"So it goes beyond just the priests and their superiors," Courey, 31, told NPR. "It leads me to question entire Catholic communities. Who knew what? And not only why didn't they expose them, but, how long have people been turning the other way?"
Courey attended part of Mass with her two-year-old daughter after the report was released but they didn't stay.
"I think a part of me was thinking I'm going to go to Mass and I'm going to get an okay to leave and not come back," she said. "And of course that's not going to happen. Part of me just wanted someone to say 'we really messed up, it's all on us, and you guys use your own moral discretion to decide what's best because we have no moral authority'."
According to NPR, she said the priest acknowledged the report and "offered little more than prayers." She stood up with her daughter and left after the homily.
"And I'm thinking 'is this our last Mass?' And it's hard. I can't fathom when she's eight years old saying 'no we don't go to church, sorry you can't receive Communion, even though your mom and dad did, your grandparents did, you don't get to do that'."
The Leers told NPR that they will miss the sacraments, community dinners, and the music ministry. They said they want to see Church leaders push for more investigations into sex abuse in dioceses around the country.
"They don't need to be worried about our spirituality right now," said Andy, 32. "They need to be worried about dealing with the corruption, and dealing with the priests that are out there that need to answer for what they've done, and the people that have potentially covered up and withheld information."
Andy, 32, was a teenager when decades-old claims against his priest, Father Joseph Pease, surfaced. He thought the "bad apple" had been removed. He later watched the movie "Spotlight," about sex abuse in the Archdiocese of Boston, but he said the issue "doesn't really hit until it's in your backyard."
The Leers said they don't know what it will take for them to go back to church.
Father Vaskov cited his experiences with churchgoers who went to Mass in the wake of the latest news. He thought there was an upturn in attendance for the Aug. 15 feast of the Assumption, a holy day of obligation which came a day after the release of the Pennsylvania grand jury report.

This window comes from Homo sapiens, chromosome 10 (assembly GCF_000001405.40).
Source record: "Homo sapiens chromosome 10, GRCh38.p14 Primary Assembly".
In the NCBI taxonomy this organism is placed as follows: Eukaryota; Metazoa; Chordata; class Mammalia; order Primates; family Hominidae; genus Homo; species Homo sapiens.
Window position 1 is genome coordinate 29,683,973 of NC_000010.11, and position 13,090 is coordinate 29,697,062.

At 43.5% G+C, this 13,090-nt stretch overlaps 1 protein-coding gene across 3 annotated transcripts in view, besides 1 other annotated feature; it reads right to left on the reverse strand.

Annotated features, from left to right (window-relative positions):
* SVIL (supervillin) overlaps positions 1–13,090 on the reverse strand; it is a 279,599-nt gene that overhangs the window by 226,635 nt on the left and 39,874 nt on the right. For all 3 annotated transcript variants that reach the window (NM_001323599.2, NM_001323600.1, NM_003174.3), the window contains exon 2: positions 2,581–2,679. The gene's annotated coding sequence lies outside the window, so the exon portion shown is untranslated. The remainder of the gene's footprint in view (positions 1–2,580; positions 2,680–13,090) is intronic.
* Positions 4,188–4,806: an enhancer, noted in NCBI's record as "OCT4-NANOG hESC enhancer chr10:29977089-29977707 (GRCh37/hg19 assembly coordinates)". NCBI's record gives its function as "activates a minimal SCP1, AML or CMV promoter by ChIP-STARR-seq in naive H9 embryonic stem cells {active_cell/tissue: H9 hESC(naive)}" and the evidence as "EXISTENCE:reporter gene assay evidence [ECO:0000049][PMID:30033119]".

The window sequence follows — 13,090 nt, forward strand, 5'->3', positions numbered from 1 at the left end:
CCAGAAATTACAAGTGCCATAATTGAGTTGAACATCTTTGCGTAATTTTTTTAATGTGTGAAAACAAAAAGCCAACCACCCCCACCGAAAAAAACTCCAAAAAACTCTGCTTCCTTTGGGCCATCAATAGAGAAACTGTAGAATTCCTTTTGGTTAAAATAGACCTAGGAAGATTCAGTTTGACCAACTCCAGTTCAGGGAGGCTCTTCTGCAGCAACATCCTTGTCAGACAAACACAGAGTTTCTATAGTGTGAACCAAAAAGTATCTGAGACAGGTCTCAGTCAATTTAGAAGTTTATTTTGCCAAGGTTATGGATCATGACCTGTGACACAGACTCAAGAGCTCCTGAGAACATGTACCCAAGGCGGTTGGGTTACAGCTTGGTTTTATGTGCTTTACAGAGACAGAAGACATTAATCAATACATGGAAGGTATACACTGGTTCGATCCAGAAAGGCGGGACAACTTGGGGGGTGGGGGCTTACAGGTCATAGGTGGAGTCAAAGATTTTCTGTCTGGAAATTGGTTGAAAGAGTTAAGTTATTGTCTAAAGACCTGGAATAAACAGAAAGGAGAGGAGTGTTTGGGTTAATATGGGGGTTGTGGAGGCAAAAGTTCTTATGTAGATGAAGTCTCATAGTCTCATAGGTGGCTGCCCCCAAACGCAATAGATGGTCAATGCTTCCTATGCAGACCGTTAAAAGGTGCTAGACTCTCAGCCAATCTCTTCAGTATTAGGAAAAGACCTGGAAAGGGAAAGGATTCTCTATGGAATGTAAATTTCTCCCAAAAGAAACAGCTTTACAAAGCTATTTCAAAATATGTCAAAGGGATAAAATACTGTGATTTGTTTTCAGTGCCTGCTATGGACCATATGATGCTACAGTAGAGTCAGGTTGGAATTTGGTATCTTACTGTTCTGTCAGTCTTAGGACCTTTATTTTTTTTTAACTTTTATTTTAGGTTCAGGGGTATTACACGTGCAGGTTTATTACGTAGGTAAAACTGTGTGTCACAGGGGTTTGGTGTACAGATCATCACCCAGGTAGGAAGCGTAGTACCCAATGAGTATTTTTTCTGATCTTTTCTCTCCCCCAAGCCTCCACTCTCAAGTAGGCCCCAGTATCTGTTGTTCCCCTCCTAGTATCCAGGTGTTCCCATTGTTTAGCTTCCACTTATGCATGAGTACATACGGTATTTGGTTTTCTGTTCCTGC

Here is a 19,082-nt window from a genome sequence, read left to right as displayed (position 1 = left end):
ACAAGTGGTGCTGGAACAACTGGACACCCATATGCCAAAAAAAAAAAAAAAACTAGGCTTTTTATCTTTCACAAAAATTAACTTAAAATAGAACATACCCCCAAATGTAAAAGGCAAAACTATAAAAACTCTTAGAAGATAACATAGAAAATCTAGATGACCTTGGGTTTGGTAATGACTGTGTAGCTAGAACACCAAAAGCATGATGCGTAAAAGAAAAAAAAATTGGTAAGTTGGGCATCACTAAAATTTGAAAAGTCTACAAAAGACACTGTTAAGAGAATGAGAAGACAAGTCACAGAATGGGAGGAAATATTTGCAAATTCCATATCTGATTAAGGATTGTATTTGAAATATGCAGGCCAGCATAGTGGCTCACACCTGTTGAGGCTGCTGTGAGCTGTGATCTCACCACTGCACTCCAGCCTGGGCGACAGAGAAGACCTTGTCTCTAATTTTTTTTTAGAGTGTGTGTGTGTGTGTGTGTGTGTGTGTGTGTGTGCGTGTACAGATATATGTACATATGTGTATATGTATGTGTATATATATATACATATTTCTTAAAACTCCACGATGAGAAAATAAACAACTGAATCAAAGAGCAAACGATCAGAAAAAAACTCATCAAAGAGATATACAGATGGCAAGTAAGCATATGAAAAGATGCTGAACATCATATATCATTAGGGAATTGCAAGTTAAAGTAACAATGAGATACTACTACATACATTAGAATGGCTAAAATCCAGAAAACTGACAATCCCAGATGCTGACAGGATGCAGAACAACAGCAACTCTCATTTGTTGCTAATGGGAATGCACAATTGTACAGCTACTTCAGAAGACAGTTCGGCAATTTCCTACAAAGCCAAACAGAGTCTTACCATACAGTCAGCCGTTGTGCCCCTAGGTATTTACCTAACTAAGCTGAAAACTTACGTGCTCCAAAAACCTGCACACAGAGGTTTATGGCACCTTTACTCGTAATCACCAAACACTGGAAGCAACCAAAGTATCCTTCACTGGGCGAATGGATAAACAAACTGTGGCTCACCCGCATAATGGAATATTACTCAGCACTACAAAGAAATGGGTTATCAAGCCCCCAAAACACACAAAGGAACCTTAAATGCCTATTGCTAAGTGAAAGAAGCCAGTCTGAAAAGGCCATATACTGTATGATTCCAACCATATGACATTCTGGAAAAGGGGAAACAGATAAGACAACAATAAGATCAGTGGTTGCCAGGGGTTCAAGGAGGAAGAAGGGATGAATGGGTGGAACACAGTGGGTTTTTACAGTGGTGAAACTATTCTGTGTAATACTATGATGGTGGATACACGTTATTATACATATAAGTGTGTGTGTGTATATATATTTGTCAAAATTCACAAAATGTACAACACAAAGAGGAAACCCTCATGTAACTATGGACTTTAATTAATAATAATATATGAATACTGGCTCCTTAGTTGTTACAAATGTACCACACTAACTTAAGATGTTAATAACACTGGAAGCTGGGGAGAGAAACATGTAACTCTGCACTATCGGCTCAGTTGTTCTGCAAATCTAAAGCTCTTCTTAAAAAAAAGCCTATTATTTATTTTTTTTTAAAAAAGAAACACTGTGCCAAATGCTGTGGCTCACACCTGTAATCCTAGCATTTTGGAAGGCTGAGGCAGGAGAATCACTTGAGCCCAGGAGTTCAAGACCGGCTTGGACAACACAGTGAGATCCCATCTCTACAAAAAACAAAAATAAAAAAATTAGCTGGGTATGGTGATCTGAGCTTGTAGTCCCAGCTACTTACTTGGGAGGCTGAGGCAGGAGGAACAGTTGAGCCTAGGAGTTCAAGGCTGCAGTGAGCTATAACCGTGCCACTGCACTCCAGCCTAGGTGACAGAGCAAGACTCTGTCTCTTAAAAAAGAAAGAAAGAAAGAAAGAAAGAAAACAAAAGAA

He also reflected on what churchgoers told him, such as one woman at Mass last Sunday.
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"She said that while it was difficult for her to go, she knew that she couldn't be anywhere else because it is only in the Eucharist that we can be renewed," the priest said. "Another conversation with a recent convert to the Catholic faith revealed the depth of his love for Christ and His Church and his desire to stay close to the sacraments when he felt his frustration was getting the better of him."
Fr. Vaskov said that in response to the abuse scandals, many parishes had organized holy hours, days of Eucharistic adoration, discussion groups, and listening sessions. He said he has had "beautiful moments" praying with people for "strength in their lives and in the lives of those who have been harmed by abuse."
"I have also had some very fruitful conversations with parishioners, friends and strangers over the past weeks because they were willing to open up about their concerns," the priest said. "That doesn't mean that every issue is resolved or every suffering is healed, but it is the beginning of an important discussion that needs to happen."
Participation in Mass on Sundays is "at the heart of the Church's life", the Catechism of the Catholic Church states, and "participation … in the Sunday Eucharist is a testimony of belonging and of being faithful to Christ and to his Church."
By attending Sunday Mass the faithful together "testify to God's holiness and their hope of salvation. They strengthen one another under the guidance of the Holy Spirit," according to the Catechism.
Participation in the sacrifice of the Mass is the means by which "we already unite ourselves with the heavenly liturgy and anticipate eternal life" and render worship to God.